Although larger falcons, like Merlins and Peregrine Falcons, often fly to the tropics to overwinter, most kestrels breed in North America overwinter in the United States and Mexico. A small proportion, however, migrate as far south as northern South America.  Males winter farther north than females, and in more wooded habitats, possibly because females generally arrive on the winter range before males (Smallwood 1987), although it has also been suggested that females competitively exclude males from optimal habitats (Ardia and Bildstein 1997).

Life Span:
In the wild, young Kestrels have a survival rate of about 50% but that rate can go up if the nest is in a man made nesting box which provides better protection. If an American kestrel survives its first few years, it can live to be 9 to 11 years old in the wild. As with most birds, captive Kestrels can live longer than those in the wild, reaching ages of 14 or even 17 years old.

 Interesting Facts:

  • The American Kestrel is the smallest and most numerous of the North American falcons.
  • While the young birds are practicing their hunting skills, kestrels will often hunt in family units.
  • There is a color (plumage –feather pattern) difference between the sexes. The male kestrel has blue on its wings, while the female is mostly brown with streaking, this is called sexual dimorphism.
  • The scientific name comes from the Latin word falco, meaning hook-shaped (falcate) and may refer to the beak or claws, and espervier, the Latinized French word for a sparrow hawk and probably refers to its size and prey.
  • The American Kestrel has been called a Sparrow Hawk, Killy Hawk (for the sound they make), or Windhover (for their ability to hover).
  • The American Kestrel can cache extra food in clumps of grass, tree roots, fences, tree roots, etc. to save for later and to hide it from other animals

Conservation Message:
Kestrels are an animal that prefers open habitats like farmlands and meadows.  Unfortunately due to the increase in development, these areas are being used to create new parking lots, housing developments and shopping malls. Should these large open areas disappear, many species such as the American Kestrel will be unable to adapt to hunting in a different habitat. Kestrels are important to our environment since they are a top predator in the food chain. Kestrels are also important to the agricultural community since they hunt pest species such as large insects and mice that destroy crops.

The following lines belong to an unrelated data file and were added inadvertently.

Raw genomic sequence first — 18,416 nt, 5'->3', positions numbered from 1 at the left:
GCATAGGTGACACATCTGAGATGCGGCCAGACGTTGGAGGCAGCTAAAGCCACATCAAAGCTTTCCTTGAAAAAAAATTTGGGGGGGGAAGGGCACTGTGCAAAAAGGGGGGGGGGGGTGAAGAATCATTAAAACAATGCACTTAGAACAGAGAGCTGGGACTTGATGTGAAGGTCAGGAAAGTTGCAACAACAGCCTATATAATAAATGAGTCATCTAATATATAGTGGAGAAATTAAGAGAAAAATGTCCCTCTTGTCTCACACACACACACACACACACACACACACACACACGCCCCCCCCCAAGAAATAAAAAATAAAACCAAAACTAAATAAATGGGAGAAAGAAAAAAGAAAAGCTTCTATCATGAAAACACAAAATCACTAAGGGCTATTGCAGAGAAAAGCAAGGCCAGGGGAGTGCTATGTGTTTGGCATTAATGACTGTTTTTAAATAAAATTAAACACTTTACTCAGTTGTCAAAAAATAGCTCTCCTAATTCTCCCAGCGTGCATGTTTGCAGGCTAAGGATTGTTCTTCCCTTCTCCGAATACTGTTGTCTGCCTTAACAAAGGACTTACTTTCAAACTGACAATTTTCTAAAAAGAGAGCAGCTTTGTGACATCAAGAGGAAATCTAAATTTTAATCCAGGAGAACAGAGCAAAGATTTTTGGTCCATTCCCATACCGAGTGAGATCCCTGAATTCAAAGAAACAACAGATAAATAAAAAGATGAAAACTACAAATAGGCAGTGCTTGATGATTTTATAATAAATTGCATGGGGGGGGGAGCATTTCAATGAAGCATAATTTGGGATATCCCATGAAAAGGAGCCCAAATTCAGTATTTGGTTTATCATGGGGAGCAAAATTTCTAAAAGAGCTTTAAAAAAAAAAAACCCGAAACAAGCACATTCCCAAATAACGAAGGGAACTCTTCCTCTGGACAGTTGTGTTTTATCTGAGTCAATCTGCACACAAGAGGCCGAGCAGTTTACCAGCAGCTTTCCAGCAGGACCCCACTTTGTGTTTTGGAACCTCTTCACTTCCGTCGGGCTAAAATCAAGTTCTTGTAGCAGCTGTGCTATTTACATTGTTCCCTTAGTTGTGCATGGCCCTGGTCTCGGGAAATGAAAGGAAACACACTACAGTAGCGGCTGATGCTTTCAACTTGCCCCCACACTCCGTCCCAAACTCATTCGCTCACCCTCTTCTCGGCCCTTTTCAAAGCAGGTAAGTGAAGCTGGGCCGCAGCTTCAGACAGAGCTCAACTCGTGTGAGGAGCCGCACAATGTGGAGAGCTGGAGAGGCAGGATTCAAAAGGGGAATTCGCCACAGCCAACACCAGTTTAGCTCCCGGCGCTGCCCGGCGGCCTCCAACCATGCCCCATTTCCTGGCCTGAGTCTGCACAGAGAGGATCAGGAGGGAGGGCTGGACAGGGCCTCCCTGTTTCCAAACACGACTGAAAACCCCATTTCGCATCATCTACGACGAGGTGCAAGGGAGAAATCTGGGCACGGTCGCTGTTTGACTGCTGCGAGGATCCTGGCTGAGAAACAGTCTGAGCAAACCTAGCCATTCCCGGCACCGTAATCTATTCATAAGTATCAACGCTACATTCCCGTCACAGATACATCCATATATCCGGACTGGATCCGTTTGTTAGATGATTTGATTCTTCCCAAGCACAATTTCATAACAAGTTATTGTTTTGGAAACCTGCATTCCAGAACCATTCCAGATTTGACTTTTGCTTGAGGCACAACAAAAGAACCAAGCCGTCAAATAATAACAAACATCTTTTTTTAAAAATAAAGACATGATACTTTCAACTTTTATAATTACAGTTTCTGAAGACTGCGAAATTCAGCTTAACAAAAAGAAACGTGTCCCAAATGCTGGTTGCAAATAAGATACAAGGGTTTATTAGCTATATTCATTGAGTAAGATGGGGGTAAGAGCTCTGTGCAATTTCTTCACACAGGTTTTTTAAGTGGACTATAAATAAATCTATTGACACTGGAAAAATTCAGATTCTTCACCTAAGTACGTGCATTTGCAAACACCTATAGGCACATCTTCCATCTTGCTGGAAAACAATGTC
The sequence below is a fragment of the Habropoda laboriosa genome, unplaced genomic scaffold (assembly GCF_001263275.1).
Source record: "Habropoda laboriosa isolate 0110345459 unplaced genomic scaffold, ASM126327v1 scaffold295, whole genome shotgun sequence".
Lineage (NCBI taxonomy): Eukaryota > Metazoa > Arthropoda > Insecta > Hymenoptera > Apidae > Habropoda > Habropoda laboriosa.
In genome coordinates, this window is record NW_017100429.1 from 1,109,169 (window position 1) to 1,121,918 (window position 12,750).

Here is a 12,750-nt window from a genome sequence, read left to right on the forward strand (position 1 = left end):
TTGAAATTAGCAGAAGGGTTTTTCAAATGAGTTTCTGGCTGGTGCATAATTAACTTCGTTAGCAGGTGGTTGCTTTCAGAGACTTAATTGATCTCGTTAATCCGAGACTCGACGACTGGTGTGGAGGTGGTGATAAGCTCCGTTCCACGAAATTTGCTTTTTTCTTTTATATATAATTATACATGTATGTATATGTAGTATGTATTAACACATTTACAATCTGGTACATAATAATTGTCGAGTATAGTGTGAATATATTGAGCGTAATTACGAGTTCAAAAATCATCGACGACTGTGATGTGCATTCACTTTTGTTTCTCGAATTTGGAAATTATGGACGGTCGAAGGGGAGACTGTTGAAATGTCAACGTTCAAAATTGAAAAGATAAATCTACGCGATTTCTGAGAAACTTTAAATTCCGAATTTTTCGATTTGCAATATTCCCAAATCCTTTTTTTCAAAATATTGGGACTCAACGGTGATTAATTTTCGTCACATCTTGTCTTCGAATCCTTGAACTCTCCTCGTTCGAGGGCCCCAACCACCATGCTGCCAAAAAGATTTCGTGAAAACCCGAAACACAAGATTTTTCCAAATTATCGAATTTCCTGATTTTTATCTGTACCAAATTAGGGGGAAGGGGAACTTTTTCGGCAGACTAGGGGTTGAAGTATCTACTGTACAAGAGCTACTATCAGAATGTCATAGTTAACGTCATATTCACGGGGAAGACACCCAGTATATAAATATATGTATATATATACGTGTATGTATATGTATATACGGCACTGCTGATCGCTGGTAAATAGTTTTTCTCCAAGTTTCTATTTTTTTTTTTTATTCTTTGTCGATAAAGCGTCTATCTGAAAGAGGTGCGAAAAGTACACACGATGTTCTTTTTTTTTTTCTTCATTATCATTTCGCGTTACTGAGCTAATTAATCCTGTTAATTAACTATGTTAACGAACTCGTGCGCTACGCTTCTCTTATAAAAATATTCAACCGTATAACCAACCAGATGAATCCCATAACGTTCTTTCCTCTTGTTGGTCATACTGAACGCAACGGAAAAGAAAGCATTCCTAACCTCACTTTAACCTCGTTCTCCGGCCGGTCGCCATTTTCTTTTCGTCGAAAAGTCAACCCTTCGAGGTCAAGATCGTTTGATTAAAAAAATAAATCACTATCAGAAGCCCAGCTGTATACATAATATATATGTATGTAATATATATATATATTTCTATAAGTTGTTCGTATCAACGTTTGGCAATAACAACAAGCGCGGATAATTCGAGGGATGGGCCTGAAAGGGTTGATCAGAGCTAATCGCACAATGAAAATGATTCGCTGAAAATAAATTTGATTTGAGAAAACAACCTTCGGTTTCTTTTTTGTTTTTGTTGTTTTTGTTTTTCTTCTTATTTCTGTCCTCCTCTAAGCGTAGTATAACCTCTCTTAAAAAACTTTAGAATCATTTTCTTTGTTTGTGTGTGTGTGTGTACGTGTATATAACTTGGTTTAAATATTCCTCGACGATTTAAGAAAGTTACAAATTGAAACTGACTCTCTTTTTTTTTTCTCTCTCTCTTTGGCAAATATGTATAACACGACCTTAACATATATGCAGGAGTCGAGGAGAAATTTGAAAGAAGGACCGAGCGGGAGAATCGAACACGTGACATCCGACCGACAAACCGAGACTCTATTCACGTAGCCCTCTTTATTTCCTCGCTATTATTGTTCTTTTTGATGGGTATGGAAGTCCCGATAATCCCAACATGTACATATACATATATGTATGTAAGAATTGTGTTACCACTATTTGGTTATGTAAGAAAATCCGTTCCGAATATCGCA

Trash and litter along the roadways are attracting rodents, therefore attracting BOP like the American Kestrel. Many are then being hit by cars and injured or killed.

What You Can Do:
Because Kestrels cannot make their own nest cavities, these birds lose valuable nesting areas every time a dead tree is cut down or an old forest is cleared. In addition, food sources for these birds are going down in numbers as well. Being a bird that can eats insects, pesticides spread on farms drastically decrease the amount of available prey for the American Kestrel. Building nest boxes on the edge of your lawn or field provides these birds with a safe place to raise their young, close to a habitat suitable for them to hunt. Buying produce from local farms that use sustainable and ecologically friendly farming methods can also help maintain the kestrel population.

Avoid throwing any trash or litter (apple cores banana peels etc outside especially along roadways)You could also volunteer to help with a highway litter patrol to help pick up trash along the highways.

Bibliography
The Peregrine Fund. “American Kestrel” 25 January, 2008.   http://www.allaboutbirds.org/

African Gray Parrot

African Gray Parrots are Africa’s largest parrots. The two main subspecies of the bird are the Congo African gray and the Timneh African gray. The Congo, the larger of the two subspecies, can reach up to 33cm, weighing 400g while their shorter relatives generally reach about 30cm and only weigh 320g. Both subspecies are gray in color with white skin around the eyes and a black beak. The Congo has a more cherry red tail while the Timneh’s tail is darker red, or more maroon in color. They are known for their ability to imitate human speech, as well as a variety of other sounds.